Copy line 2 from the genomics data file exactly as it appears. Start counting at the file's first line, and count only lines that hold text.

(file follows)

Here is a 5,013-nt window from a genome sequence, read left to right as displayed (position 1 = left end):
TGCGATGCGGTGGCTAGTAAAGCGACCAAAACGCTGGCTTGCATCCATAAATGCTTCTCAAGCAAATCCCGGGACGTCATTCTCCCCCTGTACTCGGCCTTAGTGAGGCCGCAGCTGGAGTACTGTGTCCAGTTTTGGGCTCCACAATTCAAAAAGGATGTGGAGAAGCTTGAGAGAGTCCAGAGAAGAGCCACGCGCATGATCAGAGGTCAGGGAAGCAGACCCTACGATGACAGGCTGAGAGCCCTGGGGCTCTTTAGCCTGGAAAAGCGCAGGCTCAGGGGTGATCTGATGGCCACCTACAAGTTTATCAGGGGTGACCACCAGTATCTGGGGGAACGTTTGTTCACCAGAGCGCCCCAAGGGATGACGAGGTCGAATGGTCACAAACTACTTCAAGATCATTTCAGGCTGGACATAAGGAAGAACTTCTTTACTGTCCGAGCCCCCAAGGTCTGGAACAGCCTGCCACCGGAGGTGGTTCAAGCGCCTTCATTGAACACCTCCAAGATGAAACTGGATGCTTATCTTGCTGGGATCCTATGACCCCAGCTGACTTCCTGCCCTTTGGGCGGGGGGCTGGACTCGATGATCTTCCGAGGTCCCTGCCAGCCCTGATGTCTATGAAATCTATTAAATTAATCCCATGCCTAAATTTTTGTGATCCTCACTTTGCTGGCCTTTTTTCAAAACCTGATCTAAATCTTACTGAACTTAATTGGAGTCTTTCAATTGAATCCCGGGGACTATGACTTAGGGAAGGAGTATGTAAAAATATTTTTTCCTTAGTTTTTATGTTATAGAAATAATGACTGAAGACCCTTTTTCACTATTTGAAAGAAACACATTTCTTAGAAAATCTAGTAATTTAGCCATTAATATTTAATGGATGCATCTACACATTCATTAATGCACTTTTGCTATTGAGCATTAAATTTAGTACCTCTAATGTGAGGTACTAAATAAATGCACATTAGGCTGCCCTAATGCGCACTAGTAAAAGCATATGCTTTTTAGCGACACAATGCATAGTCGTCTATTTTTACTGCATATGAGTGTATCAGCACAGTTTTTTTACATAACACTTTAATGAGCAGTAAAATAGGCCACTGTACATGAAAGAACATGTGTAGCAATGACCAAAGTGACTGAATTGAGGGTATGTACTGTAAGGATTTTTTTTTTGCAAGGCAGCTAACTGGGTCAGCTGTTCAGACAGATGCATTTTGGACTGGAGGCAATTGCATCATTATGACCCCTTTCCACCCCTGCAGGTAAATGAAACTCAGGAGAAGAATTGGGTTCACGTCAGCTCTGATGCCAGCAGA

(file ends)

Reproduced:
TGCGATGCGGTGGCTAGTAAAGCGACCAAAACGCTGGCTTGCATCCATAAATGCTTCTCAAGCAAATCCCGGGACGTCATTCTCCCCCTGTACTCGGCCTTAGTGAGGCCGCAGCTGGAGTACTGTGTCCAGTTTTGGGCTCCACAATTCAAAAAGGATGTGGAGAAGCTTGAGAGAGTCCAGAGAAGAGCCACGCGCATGATCAGAGGTCAGGGAAGCAGACCCTACGATGACAGGCTGAGAGCCCTGGGGCTCTTTAGCCTGGAAAAGCGCAGGCTCAGGGGTGATCTGATGGCCACCTACAAGTTTATCAGGGGTGACCACCAGTATCTGGGGGAACGTTTGTTCACCAGAGCGCCCCAAGGGATGACGAGGTCGAATGGTCACAAACTACTTCAAGATCATTTCAGGCTGGACATAAGGAAGAACTTCTTTACTGTCCGAGCCCCCAAGGTCTGGAACAGCCTGCCACCGGAGGTGGTTCAAGCGCCTTCATTGAACACCTCCAAGATGAAACTGGATGCTTATCTTGCTGGGATCCTATGACCCCAGCTGACTTCCTGCCCTTTGGGCGGGGGGCTGGACTCGATGATCTTCCGAGGTCCCTGCCAGCCCTGATGTCTATGAAATCTATTAAATTAATCCCATGCCTAAATTTTTGTGATCCTCACTTTGCTGGCCTTTTTTCAAAACCTGATCTAAATCTTACTGAACTTAATTGGAGTCTTTCAATTGAATCCCGGGGACTATGACTTAGGGAAGGAGTATGTAAAAATATTTTTTCCTTAGTTTTTATGTTATAGAAATAATGACTGAAGACCCTTTTTCACTATTTGAAAGAAACACATTTCTTAGAAAATCTAGTAATTTAGCCATTAATATTTAATGGATGCATCTACACATTCATTAATGCACTTTTGCTATTGAGCATTAAATTTAGTACCTCTAATGTGAGGTACTAAATAAATGCACATTAGGCTGCCCTAATGCGCACTAGTAAAAGCATATGCTTTTTAGCGACACAATGCATAGTCGTCTATTTTTACTGCATATGAGTGTATCAGCACAGTTTTTTTACATAACACTTTAATGAGCAGTAAAATAGGCCACTGTACATGAAAGAACATGTGTAGCAATGACCAAAGTGACTGAATTGAGGGTATGTACTGTAAGGATTTTTTTTTTGCAAGGCAGCTAACTGGGTCAGCTGTTCAGACAGATGCATTTTGGACTGGAGGCAATTGCATCATTATGACCCCTTTCCACCCCTGCAGGTAAATGAAACTCAGGAGAAGAATTGGGTTCACGTCAGCTCTGATGCCAGCAGA